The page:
Pamela Williams, manager of art at the Range Café Red Boot Gallery in Bernalillo
Photo credit: Oli Robbins
One of Roger Evan’s whimsical sculptures in the Range Café’s art collection
Signpost featured artist: The Range Café’s art collection
Art, art on the Range
On September 4, the Range Café will be celebrating its twentieth anniversary, making it almost old enough to enjoy the fine cocktails it serves. Over the past two decades, the restaurant, co-owned by Matt DiGregory and Tom Fenton, has come to be regarded as a beloved and renowned community staple, yet there are parts of it that are brand spanking new. If you’re a frequent diner at the Range (and let’s be honest, who in this community isn’t?), you’ve probably ventured past the bar and into the Red Boot Gallery, where, last month, a group show of artwork by Range artists was on view. Named in honor of DiGregory’s mom, who loved wearing red boots, the gallery is one of the company’s newer additions.
The incorporation of local art has always been fundamental to The Range’s character, but for many years, the artwork that donned the restaurant’s walls seldom rotated. That changed about two years ago, when Pamela Williams joined the Range’s team as manager of both the gift shop and the art. She decided that the restaurant’s art collection needed to function as an organic entity, moving and changing often, so as to reflect the vibrant attitude of the restaurant itself.
Pamela explains that it takes a certain kind of art to be truly at home in the Range. Says Pamela, “We talk about something being “Rangy” or “Range humor.” So, what exactly makes a work “Rangy?”
“Sometimes,” says Pamela, “it will be a quirky juxtaposition of the elements in the work.” She goes on to say that “Rangy” artwork often engenders discussion, and may sometimes provoke a debate. “Rangy” work may also be unpredictable, regionally obvious, eccentric, or tongue-in-cheek. Certain subjects, like trucks, wildlife and distinctive local scenery seem to appeal especially to the Range’s patrons. Pamela notes that Frank Fell, one of the Range’s longest-standing artists, whose playful paintings often include truck imagery, is an example of an artist that “just works.” The paintings by Zannah Noe, one of the Range’s newer artists, whose works treat aspects of Americana, have also proved successful.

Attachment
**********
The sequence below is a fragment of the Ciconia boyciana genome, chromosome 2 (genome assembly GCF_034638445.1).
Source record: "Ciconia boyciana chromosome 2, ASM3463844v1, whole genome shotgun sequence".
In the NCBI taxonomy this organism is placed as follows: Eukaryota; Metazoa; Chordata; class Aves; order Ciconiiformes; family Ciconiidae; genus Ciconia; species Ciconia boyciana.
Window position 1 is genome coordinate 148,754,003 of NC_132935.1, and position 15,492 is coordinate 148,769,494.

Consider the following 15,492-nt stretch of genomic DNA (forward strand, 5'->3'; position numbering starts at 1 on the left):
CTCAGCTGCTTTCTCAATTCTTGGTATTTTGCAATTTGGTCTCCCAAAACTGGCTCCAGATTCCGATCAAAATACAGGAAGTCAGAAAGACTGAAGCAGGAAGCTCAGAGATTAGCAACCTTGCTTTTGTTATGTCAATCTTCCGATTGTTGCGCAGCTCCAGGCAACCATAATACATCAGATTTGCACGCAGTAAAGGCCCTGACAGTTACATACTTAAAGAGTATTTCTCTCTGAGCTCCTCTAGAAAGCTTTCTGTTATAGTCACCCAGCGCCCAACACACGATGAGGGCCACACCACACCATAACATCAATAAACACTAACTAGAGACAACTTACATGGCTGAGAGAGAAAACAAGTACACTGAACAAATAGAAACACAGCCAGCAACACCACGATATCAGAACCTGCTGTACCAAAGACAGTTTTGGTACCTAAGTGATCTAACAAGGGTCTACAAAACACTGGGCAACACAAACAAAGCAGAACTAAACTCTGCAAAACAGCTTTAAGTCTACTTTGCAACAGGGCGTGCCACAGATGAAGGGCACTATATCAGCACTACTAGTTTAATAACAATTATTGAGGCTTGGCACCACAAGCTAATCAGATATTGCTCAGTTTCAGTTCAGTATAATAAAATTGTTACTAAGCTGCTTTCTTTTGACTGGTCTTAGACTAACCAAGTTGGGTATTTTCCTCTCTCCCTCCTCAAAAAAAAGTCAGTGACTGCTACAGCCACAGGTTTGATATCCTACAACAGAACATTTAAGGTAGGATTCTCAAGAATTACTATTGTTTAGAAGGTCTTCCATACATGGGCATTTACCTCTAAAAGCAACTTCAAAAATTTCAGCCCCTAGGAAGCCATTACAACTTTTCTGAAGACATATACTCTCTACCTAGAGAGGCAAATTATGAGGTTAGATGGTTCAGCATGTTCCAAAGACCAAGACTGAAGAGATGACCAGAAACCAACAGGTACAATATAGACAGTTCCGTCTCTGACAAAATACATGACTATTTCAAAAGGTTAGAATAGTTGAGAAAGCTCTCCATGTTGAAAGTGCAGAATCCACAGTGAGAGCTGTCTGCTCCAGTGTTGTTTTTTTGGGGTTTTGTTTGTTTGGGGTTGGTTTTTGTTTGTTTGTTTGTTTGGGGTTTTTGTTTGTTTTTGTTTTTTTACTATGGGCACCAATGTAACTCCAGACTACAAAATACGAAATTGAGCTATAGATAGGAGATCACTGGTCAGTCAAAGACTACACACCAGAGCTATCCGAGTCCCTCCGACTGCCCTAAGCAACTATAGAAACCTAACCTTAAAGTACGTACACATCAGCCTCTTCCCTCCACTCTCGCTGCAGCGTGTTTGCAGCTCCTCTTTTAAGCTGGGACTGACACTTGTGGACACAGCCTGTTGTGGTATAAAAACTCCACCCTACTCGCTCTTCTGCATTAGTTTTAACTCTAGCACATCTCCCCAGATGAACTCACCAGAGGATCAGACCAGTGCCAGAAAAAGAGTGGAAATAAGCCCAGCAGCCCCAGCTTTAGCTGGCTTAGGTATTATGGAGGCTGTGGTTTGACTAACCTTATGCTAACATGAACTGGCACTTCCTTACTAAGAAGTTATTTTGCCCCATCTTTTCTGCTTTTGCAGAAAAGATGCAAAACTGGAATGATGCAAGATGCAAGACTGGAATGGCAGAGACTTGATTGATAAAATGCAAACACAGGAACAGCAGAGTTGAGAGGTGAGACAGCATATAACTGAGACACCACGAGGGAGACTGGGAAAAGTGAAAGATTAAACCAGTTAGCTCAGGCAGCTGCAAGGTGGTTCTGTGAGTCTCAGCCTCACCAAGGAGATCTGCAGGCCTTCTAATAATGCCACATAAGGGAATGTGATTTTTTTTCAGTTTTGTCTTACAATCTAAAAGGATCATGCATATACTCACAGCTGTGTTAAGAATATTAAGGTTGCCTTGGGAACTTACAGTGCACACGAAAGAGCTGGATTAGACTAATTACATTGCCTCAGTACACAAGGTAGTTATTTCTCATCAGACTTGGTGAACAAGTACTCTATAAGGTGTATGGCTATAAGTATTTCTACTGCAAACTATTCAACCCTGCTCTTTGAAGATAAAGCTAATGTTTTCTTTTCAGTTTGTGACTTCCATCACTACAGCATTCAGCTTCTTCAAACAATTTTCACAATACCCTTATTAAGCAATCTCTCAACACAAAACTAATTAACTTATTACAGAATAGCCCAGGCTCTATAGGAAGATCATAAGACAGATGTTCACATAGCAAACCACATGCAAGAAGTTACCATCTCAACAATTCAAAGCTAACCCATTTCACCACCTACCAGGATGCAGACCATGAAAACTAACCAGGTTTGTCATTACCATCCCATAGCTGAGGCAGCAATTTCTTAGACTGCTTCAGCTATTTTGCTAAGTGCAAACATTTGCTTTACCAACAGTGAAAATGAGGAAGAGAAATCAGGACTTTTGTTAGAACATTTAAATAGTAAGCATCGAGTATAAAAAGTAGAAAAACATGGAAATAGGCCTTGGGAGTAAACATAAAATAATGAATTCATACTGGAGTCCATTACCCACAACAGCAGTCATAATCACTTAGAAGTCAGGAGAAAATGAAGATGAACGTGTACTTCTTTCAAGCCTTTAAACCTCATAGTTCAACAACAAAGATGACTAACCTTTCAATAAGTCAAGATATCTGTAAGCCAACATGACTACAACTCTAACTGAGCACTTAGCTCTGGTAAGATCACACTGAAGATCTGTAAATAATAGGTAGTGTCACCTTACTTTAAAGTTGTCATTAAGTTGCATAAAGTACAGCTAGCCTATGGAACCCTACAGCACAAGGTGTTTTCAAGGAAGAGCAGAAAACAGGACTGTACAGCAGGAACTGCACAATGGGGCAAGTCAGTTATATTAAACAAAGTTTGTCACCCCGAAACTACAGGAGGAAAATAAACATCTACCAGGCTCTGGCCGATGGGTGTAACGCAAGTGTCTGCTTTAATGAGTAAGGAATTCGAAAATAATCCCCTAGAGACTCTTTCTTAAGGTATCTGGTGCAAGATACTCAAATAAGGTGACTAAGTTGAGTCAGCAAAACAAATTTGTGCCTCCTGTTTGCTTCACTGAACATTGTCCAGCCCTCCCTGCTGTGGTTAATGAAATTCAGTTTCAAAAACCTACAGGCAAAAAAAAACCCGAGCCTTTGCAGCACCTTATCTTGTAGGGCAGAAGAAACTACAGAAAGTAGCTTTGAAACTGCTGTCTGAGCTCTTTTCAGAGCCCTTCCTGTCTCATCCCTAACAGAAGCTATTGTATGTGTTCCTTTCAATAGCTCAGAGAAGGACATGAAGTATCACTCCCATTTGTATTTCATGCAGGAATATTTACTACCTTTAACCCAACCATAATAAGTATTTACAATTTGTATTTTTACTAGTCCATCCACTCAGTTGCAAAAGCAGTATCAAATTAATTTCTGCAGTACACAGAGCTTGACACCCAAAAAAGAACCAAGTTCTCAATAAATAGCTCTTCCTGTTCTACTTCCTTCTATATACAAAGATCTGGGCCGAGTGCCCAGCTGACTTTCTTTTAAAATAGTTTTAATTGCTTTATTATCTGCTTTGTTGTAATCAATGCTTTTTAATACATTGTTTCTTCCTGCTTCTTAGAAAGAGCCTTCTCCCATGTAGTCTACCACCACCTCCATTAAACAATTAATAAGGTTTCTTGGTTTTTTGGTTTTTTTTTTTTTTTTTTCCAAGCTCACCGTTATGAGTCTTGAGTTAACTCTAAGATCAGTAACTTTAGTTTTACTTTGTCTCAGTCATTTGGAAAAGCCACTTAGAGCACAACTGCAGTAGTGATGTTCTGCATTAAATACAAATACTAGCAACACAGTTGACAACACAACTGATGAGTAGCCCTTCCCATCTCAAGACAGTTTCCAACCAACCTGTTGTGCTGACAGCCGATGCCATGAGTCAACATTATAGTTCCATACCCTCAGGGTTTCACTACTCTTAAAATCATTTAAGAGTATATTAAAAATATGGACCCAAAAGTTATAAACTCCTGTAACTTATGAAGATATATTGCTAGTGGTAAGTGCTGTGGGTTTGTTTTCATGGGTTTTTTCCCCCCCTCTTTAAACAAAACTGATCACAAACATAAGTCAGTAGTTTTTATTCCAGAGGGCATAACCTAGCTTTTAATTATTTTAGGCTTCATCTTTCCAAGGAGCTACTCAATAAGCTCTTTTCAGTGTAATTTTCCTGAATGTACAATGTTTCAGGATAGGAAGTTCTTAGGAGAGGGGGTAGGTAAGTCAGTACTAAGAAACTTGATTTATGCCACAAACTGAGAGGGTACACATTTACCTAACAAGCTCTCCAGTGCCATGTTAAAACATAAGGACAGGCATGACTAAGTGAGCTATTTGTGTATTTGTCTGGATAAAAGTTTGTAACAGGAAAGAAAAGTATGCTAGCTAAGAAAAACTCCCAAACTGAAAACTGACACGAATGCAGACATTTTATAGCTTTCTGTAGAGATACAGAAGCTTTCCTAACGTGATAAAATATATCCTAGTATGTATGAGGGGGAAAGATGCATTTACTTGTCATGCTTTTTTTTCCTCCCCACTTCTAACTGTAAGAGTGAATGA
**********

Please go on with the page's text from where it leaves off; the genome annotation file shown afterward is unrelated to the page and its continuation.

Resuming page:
The Range carries art from various price points, and lately has been taking on more and more untraditional wall art and combination, mixed media pieces. Says Pamela about finding art that somehow fits, “It’s a dance about what’s appropriate.” And just because someone has been showing at the Range since its inception, doesn’t mean their work will always decorate the same space. Pamela insists on new art—if something has been hanging in the same spot for too long, “it needs to go away or get moved to a new location.” Pamela explains that while the Range feels very strongly about supporting the community, and its plethora of talented artists, it’s sometimes necessary to clear a wall of old favorites and adorn it with something new. Funny enough, it’s the Range’s loyal patrons, more than its artists, that find themselves startled by change. “There are so many people who are guests at the Range who are very proprietary about it, very aware of change.” Such guests will dine at the same table and sit in the same chair each time. Pamela feels that these faithful regulars deserve something new to look at from time to time.
It’s no wonder that diners feel so at home at the Range. As Pamela puts it, “the company works really hard to convey that sense of family and community and make everybody part of it when they walk in.” The restaurant’s homey atmosphere encourages its customers to develop an intimate relationship with the art, and this relationship sometimes leads to confident purchases. Pamela notes that the comfort level is different in the Red Boot Gallery and in the restaurant than in most other art venues: “Everyone is welcomed, and stories are traded endlessly. If you were in a more formal gallery, you wouldn’t necessarily have the conversation that helps determine whether a piece works for you or not.”
In addition to running the Red Boot Gallery and the art in the restaurant, Pamela also manages the gift shop and is responsible for ordering all merchandise. She tries to maintain a generous selection of hand-crafted, local goods. For example, ninety percent of the wine is from New Mexico vineyards, and all of the liquor, with the exception of the tequila, is from New Mexico distillers. The selection of fine liquor and wine has become so extensive, that people are beginning to treat the shop as a one-stop liquor and gift store.
Pamela has a degree in metal-smithing and jewelry design, and owned a furniture collectable business for almost thirty years. She hopes that by drawing on her backgrounds in fine art and staging, she can help make the Range a solid part of the larger cultural scene. When Pamela began managing the Range’s art, she sensed that the artists had always been responsible for choosing which pieces they would show. She decided it was time to lend a curatorial eye to the restaurant, and now sifts through artists’ works in order to find good fits, of which, she assures me, there is no shortage. “The community is so rich in talent. I feel so lucky to have such good things to choose from.” Even though the Range currently hosts a bevy of great artists, Pamela is always open to finding new artists whose work qualifies as “Rangy.”
For the most recent show at The Red Boot Gallery—which the Range puts on in conjunction with Bernalillo’s La Junta Galleria—artists were asked to bring a piece that had never before been shown at the Range. The show successfully demonstrated the wide range of styles, themes, and subjects the Range exhibits. Says Pamela, “The artists rose to the occasion. There were a number of people who gave me things that were wildly different.”